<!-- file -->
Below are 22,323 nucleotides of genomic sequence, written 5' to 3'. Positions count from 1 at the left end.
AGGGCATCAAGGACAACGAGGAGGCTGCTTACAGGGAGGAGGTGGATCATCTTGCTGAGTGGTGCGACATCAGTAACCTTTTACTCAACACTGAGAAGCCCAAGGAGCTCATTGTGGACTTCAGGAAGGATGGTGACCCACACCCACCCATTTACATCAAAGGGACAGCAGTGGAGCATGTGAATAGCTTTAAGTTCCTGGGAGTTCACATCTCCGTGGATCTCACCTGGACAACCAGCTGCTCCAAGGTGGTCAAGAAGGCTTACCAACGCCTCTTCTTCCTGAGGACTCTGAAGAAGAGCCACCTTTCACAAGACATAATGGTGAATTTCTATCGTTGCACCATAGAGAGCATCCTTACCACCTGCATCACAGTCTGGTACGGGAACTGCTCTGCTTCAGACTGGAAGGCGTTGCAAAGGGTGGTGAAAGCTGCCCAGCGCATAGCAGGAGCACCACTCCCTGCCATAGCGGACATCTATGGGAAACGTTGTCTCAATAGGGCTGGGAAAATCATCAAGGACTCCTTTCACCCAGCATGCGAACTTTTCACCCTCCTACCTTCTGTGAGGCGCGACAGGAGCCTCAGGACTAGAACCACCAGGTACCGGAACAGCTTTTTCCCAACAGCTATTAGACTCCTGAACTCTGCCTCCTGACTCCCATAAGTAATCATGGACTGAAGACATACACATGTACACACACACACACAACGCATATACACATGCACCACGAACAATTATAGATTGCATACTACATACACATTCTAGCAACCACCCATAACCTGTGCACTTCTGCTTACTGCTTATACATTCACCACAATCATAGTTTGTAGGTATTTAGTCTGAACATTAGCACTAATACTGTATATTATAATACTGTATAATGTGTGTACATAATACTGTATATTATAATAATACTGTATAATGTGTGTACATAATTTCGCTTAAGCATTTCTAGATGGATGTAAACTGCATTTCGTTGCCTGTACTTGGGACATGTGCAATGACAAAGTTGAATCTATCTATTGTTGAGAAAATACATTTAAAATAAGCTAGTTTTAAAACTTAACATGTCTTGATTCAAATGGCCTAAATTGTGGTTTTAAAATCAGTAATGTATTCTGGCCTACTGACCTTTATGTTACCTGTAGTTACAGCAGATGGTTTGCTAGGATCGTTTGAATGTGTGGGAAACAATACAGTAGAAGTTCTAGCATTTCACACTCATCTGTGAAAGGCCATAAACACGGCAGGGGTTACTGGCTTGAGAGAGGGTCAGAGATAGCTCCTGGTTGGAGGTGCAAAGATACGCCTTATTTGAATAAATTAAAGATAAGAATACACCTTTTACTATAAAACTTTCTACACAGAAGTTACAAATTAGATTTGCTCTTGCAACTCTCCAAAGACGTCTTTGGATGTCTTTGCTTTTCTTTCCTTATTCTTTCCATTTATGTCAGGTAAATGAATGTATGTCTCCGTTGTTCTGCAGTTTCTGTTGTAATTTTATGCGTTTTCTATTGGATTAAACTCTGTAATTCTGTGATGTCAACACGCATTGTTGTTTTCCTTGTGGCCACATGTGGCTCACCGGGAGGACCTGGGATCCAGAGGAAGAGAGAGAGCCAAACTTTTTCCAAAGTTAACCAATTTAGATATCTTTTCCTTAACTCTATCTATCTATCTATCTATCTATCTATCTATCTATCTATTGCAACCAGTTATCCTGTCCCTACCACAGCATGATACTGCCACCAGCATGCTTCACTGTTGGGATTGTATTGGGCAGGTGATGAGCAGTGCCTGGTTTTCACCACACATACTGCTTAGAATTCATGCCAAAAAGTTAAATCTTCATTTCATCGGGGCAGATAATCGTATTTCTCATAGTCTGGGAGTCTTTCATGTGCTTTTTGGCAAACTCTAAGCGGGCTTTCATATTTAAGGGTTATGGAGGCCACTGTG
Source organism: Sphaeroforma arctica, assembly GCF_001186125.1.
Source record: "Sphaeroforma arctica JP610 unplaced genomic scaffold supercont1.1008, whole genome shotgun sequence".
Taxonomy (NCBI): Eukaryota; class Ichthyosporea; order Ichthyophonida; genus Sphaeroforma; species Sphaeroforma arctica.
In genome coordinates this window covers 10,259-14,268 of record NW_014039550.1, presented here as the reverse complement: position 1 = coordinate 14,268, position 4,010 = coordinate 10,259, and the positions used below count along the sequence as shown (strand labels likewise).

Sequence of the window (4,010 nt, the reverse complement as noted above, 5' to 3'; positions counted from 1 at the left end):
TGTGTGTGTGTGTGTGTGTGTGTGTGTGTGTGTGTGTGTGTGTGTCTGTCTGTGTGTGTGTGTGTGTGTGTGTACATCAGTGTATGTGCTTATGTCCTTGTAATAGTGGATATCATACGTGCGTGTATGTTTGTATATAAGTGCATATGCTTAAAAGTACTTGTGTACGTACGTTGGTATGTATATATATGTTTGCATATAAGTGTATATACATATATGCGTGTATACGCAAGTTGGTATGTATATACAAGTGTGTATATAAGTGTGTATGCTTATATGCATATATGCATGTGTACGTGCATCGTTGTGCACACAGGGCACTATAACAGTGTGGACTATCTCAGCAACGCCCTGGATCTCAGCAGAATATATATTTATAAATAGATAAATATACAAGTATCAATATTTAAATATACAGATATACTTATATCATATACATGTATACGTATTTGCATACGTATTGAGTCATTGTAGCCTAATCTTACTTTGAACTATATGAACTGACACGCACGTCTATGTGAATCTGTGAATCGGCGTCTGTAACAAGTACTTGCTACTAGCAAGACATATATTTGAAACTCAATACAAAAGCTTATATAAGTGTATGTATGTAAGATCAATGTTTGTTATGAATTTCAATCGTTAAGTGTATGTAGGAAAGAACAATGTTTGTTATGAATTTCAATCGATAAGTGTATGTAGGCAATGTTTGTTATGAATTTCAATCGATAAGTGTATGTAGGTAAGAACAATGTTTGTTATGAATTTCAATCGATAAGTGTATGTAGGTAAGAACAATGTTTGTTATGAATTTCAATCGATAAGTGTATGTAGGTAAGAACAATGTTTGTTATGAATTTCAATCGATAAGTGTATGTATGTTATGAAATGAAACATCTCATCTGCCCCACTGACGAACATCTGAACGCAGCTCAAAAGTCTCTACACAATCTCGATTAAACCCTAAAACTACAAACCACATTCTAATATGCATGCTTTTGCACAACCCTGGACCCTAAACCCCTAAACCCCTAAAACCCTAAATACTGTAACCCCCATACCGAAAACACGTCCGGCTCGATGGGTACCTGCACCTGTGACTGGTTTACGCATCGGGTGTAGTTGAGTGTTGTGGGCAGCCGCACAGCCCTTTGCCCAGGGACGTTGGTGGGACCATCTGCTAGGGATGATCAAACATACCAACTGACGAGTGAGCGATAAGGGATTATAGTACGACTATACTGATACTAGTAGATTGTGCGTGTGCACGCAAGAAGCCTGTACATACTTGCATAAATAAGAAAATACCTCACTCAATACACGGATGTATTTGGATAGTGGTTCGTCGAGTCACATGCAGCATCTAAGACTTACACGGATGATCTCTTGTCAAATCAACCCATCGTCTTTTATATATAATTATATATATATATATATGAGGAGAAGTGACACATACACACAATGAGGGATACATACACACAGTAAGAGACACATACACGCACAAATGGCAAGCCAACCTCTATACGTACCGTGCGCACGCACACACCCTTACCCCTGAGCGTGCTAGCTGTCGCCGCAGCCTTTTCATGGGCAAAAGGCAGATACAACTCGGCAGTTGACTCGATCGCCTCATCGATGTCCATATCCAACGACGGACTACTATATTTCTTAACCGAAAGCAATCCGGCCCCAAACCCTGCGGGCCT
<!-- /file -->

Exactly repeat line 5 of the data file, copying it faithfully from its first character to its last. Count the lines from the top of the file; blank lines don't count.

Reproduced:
Taxonomy (NCBI): Eukaryota; class Ichthyosporea; order Ichthyophonida; genus Sphaeroforma; species Sphaeroforma arctica.